A Colorado man has been convicted in the murder of a 21-year-old woman and the attempted murder of her then-27- year-old boyfriend, who were both shot more than two years ago while trying to encourage their dog to poop.
Michael Close was found guilty of one count of first degree murder – after deliberation and one count of first degree murder – extreme indifference in the 2020 slaying of Isabella “Bella” Joy Thallas, the Denver County District Attorney announced Thursday, as well as of two counts of attempt to commit first degree murder and two counts of first degree assault for the attacks on her and Darian Simon. He’d previously pleaded not guilty by reason of insanity, but the jury found him culpable.
Police were dispatched to 3001 North Fox Street in the Ballpark neighborhood of Denver after receiving multiple reports of shots fired at 11:40 a.m. on June 10, 2020, according to a probable cause affidavit obtained by Oxygen.com. Upon arrival, authorities found Thallas dead and Simon suffering from gunshot wounds to his legs.
Prosecutors said the shooting followed a “verbal altercation” about Simon's dog.
The couple were walking Simon's pitbull mix, Rocky, in a then-vacant lot adjacent to Close’s home near Coors Field when Simon “gave his dog a command to poop,” per charging documents. Close yelled at the couple through the window “asking if the victim was going to train the dog or just yell at it.”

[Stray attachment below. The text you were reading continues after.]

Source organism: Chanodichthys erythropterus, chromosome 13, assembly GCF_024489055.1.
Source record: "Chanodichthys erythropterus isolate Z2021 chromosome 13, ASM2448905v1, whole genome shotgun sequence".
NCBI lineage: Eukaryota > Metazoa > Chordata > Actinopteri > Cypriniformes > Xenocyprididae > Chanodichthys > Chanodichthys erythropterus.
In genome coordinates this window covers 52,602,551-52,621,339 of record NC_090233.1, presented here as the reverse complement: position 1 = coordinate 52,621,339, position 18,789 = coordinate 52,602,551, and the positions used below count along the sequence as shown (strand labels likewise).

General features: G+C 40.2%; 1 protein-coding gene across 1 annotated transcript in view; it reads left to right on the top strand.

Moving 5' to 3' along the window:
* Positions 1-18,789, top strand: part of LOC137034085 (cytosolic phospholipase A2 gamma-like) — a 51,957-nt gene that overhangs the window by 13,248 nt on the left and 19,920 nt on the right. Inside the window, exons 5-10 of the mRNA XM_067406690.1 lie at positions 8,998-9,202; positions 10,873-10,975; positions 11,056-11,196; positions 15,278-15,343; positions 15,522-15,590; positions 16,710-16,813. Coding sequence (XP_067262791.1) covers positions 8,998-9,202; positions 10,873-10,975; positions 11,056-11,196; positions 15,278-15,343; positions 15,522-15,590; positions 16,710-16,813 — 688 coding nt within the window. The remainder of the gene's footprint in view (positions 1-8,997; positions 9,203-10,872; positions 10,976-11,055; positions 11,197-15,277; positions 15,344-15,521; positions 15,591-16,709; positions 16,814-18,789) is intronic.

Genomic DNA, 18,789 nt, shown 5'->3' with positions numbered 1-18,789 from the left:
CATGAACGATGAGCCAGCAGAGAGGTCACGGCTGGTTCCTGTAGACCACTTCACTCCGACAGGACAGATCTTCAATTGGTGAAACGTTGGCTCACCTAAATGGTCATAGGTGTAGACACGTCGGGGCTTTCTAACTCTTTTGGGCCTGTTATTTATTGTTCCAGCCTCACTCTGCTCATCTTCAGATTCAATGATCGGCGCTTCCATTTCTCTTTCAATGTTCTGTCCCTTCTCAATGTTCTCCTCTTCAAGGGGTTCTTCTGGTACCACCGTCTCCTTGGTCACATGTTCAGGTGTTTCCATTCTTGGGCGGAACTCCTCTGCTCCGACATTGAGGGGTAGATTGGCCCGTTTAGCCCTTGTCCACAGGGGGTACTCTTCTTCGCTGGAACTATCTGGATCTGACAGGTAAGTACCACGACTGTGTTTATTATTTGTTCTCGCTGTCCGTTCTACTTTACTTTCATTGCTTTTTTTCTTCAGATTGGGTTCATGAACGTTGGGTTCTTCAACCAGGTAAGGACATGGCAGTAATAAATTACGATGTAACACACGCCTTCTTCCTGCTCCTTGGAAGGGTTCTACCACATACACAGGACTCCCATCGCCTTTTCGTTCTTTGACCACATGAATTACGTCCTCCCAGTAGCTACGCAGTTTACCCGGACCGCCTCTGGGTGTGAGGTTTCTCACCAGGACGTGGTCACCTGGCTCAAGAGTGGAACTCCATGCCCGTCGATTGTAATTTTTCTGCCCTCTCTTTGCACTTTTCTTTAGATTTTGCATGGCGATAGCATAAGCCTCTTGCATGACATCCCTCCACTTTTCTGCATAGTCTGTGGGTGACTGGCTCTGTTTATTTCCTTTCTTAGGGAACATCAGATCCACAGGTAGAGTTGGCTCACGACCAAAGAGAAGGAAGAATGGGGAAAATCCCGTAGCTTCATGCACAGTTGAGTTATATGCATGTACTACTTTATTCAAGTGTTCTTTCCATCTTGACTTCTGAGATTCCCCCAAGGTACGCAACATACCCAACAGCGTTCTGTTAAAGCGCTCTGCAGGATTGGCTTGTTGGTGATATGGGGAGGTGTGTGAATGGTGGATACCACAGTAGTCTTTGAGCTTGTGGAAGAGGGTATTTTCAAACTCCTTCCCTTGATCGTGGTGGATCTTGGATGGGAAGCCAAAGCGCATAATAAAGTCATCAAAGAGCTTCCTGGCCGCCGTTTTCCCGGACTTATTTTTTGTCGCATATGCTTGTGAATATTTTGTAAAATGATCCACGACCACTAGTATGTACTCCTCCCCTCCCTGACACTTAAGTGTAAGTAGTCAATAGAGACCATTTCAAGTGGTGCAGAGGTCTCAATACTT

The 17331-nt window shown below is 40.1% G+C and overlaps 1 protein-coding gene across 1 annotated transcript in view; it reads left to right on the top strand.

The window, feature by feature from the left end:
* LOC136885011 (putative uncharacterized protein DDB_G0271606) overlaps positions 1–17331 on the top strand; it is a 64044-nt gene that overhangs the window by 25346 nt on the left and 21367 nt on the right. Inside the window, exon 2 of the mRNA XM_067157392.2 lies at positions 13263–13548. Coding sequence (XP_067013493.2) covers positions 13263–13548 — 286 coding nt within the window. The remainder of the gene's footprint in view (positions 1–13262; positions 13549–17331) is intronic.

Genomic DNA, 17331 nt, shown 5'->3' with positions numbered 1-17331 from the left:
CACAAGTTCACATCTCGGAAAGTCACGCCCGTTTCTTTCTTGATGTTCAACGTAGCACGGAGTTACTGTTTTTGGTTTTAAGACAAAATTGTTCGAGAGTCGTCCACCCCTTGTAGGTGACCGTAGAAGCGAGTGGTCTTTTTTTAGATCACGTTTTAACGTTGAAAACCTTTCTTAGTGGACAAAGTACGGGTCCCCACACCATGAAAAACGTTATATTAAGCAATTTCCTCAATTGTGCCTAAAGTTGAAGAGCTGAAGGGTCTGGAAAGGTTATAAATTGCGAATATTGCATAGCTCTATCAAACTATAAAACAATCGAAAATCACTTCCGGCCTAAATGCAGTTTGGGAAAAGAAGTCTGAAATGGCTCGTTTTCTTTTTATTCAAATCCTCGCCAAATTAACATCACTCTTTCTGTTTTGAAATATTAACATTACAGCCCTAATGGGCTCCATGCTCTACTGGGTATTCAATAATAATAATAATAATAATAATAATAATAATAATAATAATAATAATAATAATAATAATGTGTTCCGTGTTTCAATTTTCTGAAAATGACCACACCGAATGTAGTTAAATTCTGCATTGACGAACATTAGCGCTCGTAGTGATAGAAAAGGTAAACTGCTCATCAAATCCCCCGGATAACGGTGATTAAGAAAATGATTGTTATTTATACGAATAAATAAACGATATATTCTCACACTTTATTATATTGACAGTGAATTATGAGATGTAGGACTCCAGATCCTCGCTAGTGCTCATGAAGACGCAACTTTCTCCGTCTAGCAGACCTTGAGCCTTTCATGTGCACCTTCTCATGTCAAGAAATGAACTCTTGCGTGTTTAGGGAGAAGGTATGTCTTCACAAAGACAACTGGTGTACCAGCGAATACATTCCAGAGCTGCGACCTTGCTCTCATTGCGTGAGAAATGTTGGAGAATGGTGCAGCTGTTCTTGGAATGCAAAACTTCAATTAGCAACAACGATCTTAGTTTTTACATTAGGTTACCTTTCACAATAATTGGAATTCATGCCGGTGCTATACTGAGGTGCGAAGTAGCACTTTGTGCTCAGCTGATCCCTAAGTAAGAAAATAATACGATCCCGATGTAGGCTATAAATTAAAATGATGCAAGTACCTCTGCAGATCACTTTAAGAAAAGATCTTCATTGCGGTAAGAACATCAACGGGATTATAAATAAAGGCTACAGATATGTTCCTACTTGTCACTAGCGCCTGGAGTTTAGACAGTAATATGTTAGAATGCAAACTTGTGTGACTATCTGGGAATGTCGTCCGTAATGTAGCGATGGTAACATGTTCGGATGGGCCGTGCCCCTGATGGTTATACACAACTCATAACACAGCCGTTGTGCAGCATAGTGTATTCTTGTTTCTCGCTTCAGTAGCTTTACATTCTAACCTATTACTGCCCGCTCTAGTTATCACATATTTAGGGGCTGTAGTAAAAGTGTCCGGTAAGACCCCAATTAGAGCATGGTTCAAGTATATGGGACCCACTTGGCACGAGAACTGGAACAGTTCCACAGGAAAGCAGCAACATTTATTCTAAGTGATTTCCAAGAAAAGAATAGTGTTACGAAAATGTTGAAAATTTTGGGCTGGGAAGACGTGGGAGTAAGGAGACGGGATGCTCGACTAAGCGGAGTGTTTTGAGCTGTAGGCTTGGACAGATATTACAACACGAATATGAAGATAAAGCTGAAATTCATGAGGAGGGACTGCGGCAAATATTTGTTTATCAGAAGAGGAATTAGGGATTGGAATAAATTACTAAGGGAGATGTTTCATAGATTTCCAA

The couple had turned away and were cleaning up the dog's poop when Close opened fire on on them with a high-powered semi-automatic AK-47 rifle — fitted with an illegal high-capacity magazine — through his ground-floor window. Of the 24 bullets he reportedly fired, one hit Thallas in the back, killing her, and two struck Simon (one in the legs and one in the buttocks).
Close then took several guns and fled the scene in a Mercedes crossover vehicle, leaving a voicemail for a friend in which he said, “Dude, I f—ked up really f—king bad. There’s no going back from this now" and calling his girlfriend to tell her he was sorry. He was pulled over in Pine, Colorado — 40 miles from his home — shortly after 1:00 p.m. that day.
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In January 2021, officials disclosed that the AK-47 — initially misidentified as an AR-15 — used in the attack belonged to a Denver police officer with whom Close was friends, according to KMGH-TV; he was the also the person for whom Close left the voice mail acknowledging he'd done something wrong. The firearm, which wasn’t issued by the Denver Police Department, was allegedly taken by Close without the officer’s knowledge. The officer resigned from the force in March 2021, according to the Washington Post. (The Thallas family sued him and his insurance company settled the case for his policy maximum of $500,000, according to The Atlantic.)
The police department declined to bring charges against the officer.
The site where Thallas was gunned down has since been turned into a park and memorial site for the slain Colorado woman.
“Her middle name is Joy,” Thallas’ mother Ana Thallas said at her daughter’s funeral in June 2020, CBS News reported. “I chose that middle name so that she would bring joy to the people in her life."
Simon told Denver NBC affiliate KUSA in July that he views the construction of park as a way to have some control over the space where the shooting occurred.
“I think whenever you lose control of a situation you want to take control back,” he told the station.
“I am delighted that we were able to get justice for Isabella Thallas and Darian Simon,” Denver District Attorney Beth McCann said in a statement about the verdict. “Moreover, I am extremely proud of our prosecution team for their excellent work.”
Close is being held at Denver’s Downtown Detention Center, according to online jail records obtained by Oxygen.com. He’s scheduled to be sentenced on Nov. 4, separate court records show. Close faces a maximum sentence of life in prison.